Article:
IEEE WCCI Special Session on Computational Intelligence for Climate Change (CICC)

Special Session Introduction

Climate change is emerging as the single most significant challenge facing humanity today and is likely to influence and shape our societies into the 21st century and beyond. The heat-trapping nature of excessive amounts of Carbon Dioxide (CO2) and other gases generated as a result of human activity over the last 150 years, has caused a steady rise in average global temperatures. Scientist have determined that the long term effects of warming temperatures is causing shifts in weather patterns such as more frequent heatwaves, droughts and heavy precipitation while rising sea levels due to melting sea ice are increasing the risk of flooding in low laying coastal regions. The effects of climate change will be felt in every facet of society from those residing in large metropolitan areas to small rural communities and complicated by the growth of urbanisation, socio-economic and political factors.

In order to better understand, mitigate and reverse the effect of climate change there is a need to sense, capture and analyse heterogeneous data sources for monitoring its immediate and longer-term effects. In a recent paper on using Machine Learning (ML) for tackling the effects of climate changes (Rolnick et al 2019) researchers and industrial leaders in the field of artificial intelligence such as Google and DeepMind have outlined critical areas where the development and application of ML approaches can offer a range of possible solutions. More effective and innovate pervasive data-driven ML models and integrated systems need to be developed that could among other solutions:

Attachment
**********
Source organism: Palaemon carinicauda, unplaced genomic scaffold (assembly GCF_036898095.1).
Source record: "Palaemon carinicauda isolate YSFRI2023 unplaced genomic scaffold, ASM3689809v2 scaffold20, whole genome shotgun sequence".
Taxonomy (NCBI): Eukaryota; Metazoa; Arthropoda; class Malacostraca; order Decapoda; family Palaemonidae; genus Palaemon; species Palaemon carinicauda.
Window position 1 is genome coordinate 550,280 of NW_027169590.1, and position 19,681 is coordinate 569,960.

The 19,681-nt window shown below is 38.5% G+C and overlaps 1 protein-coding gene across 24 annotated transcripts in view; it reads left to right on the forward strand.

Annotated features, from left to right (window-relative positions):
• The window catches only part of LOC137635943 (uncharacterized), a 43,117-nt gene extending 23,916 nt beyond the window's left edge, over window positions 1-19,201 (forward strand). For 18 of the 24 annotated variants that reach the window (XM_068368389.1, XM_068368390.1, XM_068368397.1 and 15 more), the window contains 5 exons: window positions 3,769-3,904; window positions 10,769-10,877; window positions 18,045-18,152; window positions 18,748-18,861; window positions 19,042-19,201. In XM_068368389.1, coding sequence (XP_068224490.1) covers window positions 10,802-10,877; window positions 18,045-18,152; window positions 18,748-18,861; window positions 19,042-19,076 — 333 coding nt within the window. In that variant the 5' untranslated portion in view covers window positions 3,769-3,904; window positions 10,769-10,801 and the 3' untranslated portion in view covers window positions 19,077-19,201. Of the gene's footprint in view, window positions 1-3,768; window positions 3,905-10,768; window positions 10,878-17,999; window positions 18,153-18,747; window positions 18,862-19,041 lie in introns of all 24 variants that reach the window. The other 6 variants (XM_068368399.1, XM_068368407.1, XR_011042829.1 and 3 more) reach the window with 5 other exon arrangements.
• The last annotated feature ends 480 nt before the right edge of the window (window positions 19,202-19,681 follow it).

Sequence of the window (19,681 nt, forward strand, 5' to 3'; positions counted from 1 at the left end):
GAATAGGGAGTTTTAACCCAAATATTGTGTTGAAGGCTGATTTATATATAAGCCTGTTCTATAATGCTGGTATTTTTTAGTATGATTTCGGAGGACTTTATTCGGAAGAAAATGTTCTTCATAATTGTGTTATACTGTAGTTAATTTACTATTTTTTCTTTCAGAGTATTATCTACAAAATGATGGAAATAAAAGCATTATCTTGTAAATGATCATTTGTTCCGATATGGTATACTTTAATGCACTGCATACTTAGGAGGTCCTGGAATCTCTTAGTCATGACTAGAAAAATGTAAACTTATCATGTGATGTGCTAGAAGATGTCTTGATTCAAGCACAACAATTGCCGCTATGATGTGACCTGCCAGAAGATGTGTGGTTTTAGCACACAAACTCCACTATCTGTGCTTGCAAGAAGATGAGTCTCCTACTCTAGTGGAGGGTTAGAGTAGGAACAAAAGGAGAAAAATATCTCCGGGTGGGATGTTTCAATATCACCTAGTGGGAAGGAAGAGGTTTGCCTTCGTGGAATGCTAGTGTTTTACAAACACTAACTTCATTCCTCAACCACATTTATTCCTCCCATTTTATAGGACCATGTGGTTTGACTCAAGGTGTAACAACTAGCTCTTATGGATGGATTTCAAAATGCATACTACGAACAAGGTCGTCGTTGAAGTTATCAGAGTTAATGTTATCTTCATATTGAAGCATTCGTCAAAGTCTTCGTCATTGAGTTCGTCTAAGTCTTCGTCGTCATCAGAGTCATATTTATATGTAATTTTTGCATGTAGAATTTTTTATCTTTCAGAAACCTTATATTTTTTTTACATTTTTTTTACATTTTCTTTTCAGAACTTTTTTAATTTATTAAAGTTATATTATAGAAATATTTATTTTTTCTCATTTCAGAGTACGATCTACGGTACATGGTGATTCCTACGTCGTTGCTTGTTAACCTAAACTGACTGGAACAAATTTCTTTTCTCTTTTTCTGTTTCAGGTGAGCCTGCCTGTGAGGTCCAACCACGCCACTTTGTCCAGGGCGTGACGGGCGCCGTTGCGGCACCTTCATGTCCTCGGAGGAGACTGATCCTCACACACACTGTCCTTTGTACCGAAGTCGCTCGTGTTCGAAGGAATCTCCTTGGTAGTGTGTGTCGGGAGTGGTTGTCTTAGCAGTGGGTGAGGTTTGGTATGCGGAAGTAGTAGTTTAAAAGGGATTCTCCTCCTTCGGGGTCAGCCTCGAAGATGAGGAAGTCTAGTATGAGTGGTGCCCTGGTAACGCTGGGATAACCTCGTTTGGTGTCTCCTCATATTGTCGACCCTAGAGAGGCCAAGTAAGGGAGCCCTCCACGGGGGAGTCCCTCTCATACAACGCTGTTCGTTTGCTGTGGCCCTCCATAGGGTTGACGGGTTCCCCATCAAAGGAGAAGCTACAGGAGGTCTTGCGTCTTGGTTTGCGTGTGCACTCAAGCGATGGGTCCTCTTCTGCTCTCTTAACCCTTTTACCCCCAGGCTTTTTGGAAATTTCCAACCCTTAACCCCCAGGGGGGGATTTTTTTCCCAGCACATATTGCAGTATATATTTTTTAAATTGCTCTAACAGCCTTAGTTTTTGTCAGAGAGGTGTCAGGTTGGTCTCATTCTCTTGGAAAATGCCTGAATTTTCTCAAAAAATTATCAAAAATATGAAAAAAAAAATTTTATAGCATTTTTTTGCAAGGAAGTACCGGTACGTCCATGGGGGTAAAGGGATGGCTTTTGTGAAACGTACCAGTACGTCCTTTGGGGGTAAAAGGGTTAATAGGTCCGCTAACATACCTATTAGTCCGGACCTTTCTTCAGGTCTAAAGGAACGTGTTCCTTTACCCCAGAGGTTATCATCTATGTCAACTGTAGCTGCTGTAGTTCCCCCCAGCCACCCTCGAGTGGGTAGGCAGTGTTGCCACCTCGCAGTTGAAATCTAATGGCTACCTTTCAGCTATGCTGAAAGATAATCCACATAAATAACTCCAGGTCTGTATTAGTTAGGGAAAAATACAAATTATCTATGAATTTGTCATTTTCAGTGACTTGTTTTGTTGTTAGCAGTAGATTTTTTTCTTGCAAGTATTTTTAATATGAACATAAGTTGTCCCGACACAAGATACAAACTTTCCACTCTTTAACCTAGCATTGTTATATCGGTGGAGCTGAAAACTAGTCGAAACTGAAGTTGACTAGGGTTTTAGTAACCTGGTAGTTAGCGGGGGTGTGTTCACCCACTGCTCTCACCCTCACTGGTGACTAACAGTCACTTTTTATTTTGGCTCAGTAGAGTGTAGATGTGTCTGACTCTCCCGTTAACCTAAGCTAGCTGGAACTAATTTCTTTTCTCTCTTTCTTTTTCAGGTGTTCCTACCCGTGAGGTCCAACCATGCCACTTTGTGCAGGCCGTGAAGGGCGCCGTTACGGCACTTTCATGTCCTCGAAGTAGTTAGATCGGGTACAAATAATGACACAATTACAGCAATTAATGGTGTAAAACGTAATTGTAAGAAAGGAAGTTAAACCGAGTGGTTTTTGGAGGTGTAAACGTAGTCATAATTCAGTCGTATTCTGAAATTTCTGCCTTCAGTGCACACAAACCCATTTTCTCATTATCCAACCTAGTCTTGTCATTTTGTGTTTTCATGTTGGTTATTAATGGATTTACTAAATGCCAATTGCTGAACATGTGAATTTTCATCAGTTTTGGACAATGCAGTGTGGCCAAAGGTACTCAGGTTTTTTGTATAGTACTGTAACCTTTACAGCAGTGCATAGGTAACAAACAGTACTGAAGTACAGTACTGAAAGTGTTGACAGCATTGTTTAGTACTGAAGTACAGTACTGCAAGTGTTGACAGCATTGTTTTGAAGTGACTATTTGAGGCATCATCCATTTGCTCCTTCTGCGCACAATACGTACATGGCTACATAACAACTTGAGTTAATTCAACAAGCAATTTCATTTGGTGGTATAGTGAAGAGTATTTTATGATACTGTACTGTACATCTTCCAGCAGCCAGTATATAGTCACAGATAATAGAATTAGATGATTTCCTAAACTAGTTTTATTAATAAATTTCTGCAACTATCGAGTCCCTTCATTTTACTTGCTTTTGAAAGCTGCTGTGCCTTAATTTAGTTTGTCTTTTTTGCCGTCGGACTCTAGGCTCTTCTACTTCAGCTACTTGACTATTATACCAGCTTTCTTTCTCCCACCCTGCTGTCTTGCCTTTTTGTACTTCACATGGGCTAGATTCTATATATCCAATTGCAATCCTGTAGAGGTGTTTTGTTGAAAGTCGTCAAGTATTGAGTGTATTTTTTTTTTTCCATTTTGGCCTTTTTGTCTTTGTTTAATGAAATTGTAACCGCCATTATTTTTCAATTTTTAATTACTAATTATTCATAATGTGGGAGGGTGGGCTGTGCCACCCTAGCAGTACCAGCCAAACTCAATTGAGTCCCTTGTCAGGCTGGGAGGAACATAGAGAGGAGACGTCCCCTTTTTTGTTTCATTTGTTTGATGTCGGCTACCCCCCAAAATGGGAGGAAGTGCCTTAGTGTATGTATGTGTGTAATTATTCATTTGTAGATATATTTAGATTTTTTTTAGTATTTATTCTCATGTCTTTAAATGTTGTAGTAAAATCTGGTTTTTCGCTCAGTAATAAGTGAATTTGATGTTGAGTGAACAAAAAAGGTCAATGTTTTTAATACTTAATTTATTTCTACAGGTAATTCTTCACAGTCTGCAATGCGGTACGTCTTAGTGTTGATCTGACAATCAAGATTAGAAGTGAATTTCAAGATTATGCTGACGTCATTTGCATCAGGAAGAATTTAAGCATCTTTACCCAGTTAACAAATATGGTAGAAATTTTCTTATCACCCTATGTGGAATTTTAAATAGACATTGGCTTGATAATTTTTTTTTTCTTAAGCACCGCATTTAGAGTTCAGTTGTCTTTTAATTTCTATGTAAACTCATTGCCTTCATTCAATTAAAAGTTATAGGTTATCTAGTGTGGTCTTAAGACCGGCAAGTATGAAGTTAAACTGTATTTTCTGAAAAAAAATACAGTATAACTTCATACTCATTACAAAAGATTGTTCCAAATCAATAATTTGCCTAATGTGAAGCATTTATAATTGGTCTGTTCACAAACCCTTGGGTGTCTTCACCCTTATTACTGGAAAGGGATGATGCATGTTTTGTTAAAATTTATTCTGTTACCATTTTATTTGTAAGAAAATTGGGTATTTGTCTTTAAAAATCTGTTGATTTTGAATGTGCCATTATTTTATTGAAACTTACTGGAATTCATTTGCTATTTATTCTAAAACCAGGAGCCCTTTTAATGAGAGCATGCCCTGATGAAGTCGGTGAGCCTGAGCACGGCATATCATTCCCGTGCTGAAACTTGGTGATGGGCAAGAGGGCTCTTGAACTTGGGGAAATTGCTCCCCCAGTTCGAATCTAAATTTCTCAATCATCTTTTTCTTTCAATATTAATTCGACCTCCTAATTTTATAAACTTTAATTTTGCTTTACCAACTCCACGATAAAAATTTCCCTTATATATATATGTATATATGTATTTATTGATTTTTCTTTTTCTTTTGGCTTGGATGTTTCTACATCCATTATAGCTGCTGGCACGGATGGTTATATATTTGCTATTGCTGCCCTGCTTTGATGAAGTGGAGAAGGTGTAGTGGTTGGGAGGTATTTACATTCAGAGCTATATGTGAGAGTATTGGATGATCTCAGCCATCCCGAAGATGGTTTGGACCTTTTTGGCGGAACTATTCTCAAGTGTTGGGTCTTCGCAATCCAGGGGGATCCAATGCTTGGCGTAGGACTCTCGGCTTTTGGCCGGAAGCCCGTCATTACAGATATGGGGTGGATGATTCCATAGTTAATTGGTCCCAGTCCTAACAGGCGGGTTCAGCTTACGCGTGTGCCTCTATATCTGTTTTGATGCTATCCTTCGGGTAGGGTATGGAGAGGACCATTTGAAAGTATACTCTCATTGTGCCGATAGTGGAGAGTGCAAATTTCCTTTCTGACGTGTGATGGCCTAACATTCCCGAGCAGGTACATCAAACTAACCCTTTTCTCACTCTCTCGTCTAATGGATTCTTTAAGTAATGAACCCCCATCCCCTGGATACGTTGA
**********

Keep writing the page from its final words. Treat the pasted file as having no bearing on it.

• Predict and simulate extreme weather events and prescribe remedial measures such as the maintenance and deployment of assets (equipment) and municipal services.
  • Develop effective monitoring of emissions and strategies for CO2 offset and removal.
  • Manage renewable/hybrid energy production and power distribution.
  • Pre-empt immediate or longer-term disasters and their effects such as flash flooding, forest fires, erosion and the effects of atmospheric, water, soil-based pollutants and toxicity levels.
  • Monitor and optimise rural land use for agricultural production and ecological conservation.
  • Optimise greener design and operation of physical infrastructures such as urban dwellings/facilities, land, air and sea based transportation and industrial production (to manage compounding environmental impacts such as urban heat islands).
  • Monitor and simulate societal and economic impacts of climate changes at macro and micro scales.
  • Model and predict the behaviour and effects of new approaches for climate engineering and solar radiation management.

To facilitate solutions for managing these and many other effects of climate change there is a need to leverage the power of biologically inspired ML methodologies for handling highly complex, uncertain and stochastic problems to create explainable insights and integrated systems. Computational intelligence (CI) approaches such as artificial neural networks can enable feature extraction, predictive modelling and generative solution creation using high dimensional multi-modal data sources. Fuzzy logic is an established methodology for handling imprecise and uncertain data (sensory, user-defined concepts, subjective opinions) providing an approach for approximate reasoning and modelling based on the use of linguistic quantifiers (fuzzy sets) and human interpretable fuzzy rules that can be used for inference and decision-making. Evolutionary algorithms are based on the process of natural selection, collective and cooperative intelligence for modelling stochastic systems and approaches which can be used for optimising complex real-world systems and processes. These core techniques together with new emerging approaches provide a basis on which their co-design and hybridisation in combination with relevant data sources can be used to provide effective modelling, simulation and control solutions for tackling the real-world challenges of climate change.

This IEEE WCCI special session aims to being together academic and industrial researchers to discuss how ML and CI techniques can be used to help solve challenging climate change problems as well as develop new approaches through the combination of potentially allied technologies such as embedded artificial intelligence, IoT, edge computing intelligence augmentation virtual and augmented reality.